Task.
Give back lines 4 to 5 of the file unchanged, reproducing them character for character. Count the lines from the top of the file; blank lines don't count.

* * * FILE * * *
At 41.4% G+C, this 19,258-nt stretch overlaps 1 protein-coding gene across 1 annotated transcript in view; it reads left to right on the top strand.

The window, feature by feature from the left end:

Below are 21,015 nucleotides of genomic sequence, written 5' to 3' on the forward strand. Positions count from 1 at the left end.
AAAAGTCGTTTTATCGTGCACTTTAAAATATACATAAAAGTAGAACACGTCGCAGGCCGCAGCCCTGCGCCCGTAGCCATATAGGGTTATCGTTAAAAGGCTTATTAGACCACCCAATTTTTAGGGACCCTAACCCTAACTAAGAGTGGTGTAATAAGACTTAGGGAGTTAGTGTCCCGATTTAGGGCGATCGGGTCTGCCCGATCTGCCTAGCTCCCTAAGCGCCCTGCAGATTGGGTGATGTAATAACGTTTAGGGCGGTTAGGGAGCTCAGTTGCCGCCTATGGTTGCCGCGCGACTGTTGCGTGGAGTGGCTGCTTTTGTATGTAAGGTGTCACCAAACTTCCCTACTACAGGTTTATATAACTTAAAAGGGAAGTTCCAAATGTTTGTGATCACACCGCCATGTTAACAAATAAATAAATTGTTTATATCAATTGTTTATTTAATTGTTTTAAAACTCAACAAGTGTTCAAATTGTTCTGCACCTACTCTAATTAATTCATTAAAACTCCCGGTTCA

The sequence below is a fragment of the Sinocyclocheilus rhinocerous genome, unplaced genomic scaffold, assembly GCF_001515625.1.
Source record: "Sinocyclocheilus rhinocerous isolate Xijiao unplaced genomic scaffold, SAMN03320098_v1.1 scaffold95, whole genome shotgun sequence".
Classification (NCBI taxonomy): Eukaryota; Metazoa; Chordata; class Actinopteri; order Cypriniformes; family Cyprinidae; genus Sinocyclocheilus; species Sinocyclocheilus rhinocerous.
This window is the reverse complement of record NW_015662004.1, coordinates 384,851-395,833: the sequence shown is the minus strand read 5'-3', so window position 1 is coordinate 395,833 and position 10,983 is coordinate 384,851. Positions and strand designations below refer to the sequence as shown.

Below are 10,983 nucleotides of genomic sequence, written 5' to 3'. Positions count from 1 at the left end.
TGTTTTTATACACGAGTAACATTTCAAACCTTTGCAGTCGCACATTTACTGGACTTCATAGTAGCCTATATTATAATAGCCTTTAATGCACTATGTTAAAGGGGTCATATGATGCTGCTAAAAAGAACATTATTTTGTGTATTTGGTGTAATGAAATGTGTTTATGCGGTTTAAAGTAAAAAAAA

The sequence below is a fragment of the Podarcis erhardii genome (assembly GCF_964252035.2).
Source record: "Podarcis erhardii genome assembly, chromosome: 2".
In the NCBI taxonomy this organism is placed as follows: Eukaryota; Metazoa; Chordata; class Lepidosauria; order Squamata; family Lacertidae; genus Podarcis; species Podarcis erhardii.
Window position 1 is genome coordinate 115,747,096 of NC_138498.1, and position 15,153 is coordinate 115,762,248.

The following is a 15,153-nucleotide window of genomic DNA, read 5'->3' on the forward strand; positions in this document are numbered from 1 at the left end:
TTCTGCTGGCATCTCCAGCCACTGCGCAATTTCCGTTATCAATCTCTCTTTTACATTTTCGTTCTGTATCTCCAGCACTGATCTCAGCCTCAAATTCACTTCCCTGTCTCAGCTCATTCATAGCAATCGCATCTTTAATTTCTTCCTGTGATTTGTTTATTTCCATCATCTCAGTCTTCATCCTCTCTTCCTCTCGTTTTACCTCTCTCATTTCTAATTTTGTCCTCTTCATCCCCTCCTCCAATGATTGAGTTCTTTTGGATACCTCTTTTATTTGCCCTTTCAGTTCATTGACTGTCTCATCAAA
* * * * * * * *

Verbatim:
AAAAGTCGTTTTATCGTGCACTTTAAAATATACATAAAAGTAGAACACGTCGCAGGCCGCAGCCCTGCGCCCGTAGCCATATAGGGTTATCGTTAAAAGGCTTATTAGACCACCCAATTTTTAGGGACCCTAACCCTAACTAAGAGTGGTGTAATAAGACTTAGGGAGTTAGTGTCCCGATTTAGGGCGATCGGGTCTGCCCGATCTGCCTAGCTCCCTAAGCGCCCTGCAGATTGGGTGATGTAATAACGTTTAGGGCGGTTAGGGAGCTCAGTTGCCGCCTATGGTTGCCGCGCGACTGTTGCGTGGAGTGGCTGCTTTTGTATGTAAGGTGTCACCAAACTTCCCTACTACAGGTTTATATAACTTAAAAGGGAAGTTCCAAATGTTTGTGATCACACCGCCATGTTAACAAATAAATAAATTGTTTATATCAATTGTTTATTTAATTGTTTTAAAACTCAACAAGTGTTCAAATTGTTCTGCACCTACTCTAATTAATTCATTAAAACTCCCGGTTCA

The sequence below is a fragment of the Sinocyclocheilus rhinocerous genome, unplaced genomic scaffold, assembly GCF_001515625.1.